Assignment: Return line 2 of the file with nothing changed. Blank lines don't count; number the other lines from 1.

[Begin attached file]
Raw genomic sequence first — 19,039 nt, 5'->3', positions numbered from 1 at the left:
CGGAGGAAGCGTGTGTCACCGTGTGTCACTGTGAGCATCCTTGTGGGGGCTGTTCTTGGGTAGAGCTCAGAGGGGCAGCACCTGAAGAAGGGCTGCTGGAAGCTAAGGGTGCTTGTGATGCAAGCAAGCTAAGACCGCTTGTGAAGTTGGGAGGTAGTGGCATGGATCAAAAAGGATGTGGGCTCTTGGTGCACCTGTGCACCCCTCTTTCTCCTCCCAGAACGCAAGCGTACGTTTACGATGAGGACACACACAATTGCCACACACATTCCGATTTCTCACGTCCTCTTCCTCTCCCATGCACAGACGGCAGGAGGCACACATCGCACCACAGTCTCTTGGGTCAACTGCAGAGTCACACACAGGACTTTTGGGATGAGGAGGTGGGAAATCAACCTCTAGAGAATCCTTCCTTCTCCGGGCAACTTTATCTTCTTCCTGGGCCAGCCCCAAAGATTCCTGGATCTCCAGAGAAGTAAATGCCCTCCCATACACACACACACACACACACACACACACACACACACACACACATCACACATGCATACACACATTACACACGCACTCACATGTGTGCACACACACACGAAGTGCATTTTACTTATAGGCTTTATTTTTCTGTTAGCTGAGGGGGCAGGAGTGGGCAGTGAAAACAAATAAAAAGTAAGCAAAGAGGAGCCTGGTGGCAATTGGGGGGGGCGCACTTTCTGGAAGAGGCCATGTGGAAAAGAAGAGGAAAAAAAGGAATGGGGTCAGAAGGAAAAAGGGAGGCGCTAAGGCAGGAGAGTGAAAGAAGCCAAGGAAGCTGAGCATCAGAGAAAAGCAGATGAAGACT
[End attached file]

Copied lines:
CGGAGGAAGCGTGTGTCACCGTGTGTCACTGTGAGCATCCTTGTGGGGGCTGTTCTTGGGTAGAGCTCAGAGGGGCAGCACCTGAAGAAGGGCTGCTGGAAGCTAAGGGTGCTTGTGATGCAAGCAAGCTAAGACCGCTTGTGAAGTTGGGAGGTAGTGGCATGGATCAAAAAGGATGTGGGCTCTTGGTGCACCTGTGCACCCCTCTTTCTCCTCCCAGAACGCAAGCGTACGTTTACGATGAGGACACACACAATTGCCACACACATTCCGATTTCTCACGTCCTCTTCCTCTCCCATGCACAGACGGCAGGAGGCACACATCGCACCACAGTCTCTTGGGTCAACTGCAGAGTCACACACAGGACTTTTGGGATGAGGAGGTGGGAAATCAACCTCTAGAGAATCCTTCCTTCTCCGGGCAACTTTATCTTCTTCCTGGGCCAGCCCCAAAGATTCCTGGATCTCCAGAGAAGTAAATGCCCTCCCATACACACACACACACACACACACACACACACACACACACACACATCACACATGCATACACACATTACACACGCACTCACATGTGTGCACACACACACGAAGTGCATTTTACTTATAGGCTTTATTTTTCTGTTAGCTGAGGGGGCAGGAGTGGGCAGTGAAAACAAATAAAAAGTAAGCAAAGAGGAGCCTGGTGGCAATTGGGGGGGGCGCACTTTCTGGAAGAGGCCATGTGGAAAAGAAGAGGAAAAAAAGGAATGGGGTCAGAAGGAAAAAGGGAGGCGCTAAGGCAGGAGAGTGAAAGAAGCCAAGGAAGCTGAGCATCAGAGAAAAGCAGATGAAGACT